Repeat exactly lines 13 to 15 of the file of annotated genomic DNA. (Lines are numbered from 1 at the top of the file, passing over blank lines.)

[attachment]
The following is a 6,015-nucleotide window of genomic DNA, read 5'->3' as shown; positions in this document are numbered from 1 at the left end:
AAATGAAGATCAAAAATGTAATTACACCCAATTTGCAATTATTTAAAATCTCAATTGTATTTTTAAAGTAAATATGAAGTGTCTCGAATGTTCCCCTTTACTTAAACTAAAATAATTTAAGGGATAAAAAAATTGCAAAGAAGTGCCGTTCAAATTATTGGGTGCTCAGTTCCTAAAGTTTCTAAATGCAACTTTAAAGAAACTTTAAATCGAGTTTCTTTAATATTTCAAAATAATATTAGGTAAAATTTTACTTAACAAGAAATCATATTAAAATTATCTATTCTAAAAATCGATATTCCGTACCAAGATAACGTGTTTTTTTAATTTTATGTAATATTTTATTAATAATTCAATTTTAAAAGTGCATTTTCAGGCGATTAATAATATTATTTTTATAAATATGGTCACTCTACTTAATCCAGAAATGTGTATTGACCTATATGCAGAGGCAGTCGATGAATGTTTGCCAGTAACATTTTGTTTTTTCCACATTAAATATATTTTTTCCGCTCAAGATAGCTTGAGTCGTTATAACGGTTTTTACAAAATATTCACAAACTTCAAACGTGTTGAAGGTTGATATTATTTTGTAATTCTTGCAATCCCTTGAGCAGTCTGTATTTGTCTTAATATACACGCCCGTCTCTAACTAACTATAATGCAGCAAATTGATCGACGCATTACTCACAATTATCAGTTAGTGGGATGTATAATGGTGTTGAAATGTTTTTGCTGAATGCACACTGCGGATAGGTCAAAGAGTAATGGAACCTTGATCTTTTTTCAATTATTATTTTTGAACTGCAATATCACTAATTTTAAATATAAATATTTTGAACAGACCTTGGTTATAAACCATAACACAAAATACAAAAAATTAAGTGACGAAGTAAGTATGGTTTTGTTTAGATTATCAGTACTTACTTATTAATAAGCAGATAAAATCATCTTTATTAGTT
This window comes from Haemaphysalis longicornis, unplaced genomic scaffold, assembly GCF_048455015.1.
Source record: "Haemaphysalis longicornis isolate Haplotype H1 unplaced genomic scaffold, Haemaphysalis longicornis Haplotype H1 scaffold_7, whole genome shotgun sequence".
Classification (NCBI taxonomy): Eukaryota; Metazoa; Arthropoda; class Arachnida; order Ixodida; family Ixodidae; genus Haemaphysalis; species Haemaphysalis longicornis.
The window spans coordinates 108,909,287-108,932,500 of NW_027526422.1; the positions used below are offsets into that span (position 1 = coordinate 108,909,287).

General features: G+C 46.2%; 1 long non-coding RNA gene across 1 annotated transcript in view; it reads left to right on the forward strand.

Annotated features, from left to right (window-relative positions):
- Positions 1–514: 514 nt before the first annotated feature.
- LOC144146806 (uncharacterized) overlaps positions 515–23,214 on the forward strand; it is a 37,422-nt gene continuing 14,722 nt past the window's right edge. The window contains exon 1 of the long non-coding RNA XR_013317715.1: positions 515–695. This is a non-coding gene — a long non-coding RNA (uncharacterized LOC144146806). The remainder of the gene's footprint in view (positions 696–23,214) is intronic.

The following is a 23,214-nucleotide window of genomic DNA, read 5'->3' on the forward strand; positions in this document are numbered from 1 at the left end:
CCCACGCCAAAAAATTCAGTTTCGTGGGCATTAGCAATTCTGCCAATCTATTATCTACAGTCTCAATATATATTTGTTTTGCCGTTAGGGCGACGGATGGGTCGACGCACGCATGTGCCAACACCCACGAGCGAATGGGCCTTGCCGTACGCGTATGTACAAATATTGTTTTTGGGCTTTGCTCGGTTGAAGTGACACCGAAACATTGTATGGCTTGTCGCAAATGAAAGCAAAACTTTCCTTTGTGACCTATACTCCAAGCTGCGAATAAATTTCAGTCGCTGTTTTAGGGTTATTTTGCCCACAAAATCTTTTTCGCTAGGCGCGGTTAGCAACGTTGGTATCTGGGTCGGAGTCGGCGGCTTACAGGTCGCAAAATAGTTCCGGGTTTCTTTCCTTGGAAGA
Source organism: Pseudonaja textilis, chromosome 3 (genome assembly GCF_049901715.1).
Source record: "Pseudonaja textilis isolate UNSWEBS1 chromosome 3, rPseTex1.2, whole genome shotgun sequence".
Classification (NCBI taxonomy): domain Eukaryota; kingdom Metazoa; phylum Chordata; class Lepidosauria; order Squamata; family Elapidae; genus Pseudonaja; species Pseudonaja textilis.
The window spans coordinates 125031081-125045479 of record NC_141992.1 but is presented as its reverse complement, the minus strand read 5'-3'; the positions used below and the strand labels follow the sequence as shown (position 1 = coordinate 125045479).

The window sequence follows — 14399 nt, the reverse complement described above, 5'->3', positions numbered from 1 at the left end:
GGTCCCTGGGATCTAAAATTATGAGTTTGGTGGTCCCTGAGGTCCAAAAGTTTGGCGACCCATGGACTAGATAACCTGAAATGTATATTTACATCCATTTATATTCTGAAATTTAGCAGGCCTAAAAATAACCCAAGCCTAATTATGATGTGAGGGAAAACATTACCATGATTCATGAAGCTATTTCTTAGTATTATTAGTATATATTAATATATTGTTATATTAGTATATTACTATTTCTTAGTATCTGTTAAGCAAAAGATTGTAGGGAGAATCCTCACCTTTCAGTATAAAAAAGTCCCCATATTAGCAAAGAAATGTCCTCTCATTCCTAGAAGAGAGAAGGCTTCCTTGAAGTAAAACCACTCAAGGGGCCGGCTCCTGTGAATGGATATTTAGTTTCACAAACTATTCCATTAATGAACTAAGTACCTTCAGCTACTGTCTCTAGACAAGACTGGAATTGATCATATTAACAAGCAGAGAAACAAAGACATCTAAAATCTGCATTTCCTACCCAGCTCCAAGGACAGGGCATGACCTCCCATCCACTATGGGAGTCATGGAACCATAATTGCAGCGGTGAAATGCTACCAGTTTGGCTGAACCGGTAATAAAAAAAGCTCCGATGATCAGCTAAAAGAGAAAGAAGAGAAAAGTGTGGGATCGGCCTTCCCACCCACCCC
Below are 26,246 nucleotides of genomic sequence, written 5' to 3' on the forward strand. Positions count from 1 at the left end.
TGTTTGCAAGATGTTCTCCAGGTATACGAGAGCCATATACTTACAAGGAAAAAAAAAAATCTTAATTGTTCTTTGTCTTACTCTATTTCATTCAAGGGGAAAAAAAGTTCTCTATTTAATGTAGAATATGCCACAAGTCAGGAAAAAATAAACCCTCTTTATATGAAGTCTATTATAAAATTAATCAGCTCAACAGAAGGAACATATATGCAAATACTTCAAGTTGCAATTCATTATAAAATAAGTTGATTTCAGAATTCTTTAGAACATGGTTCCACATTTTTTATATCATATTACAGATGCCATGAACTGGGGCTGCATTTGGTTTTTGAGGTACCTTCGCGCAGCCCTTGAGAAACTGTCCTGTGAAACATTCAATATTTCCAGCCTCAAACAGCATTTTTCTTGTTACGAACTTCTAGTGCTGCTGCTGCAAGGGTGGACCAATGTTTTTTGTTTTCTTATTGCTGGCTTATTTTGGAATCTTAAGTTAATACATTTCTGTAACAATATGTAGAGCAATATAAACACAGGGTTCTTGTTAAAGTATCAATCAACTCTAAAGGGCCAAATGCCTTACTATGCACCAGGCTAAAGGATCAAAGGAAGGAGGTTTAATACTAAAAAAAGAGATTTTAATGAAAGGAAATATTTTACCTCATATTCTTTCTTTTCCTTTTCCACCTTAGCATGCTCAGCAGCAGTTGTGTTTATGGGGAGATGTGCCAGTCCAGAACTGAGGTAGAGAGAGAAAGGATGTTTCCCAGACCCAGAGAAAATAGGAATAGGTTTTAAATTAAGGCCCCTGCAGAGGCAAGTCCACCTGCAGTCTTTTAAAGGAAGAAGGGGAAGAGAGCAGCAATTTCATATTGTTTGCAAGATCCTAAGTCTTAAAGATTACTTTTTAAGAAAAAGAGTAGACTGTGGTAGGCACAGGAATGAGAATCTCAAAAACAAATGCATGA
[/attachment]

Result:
Source organism: Pseudonaja textilis, chromosome 3 (genome assembly GCF_049901715.1).
Source record: "Pseudonaja textilis isolate UNSWEBS1 chromosome 3, rPseTex1.2, whole genome shotgun sequence".
Classification (NCBI taxonomy): domain Eukaryota; kingdom Metazoa; phylum Chordata; class Lepidosauria; order Squamata; family Elapidae; genus Pseudonaja; species Pseudonaja textilis.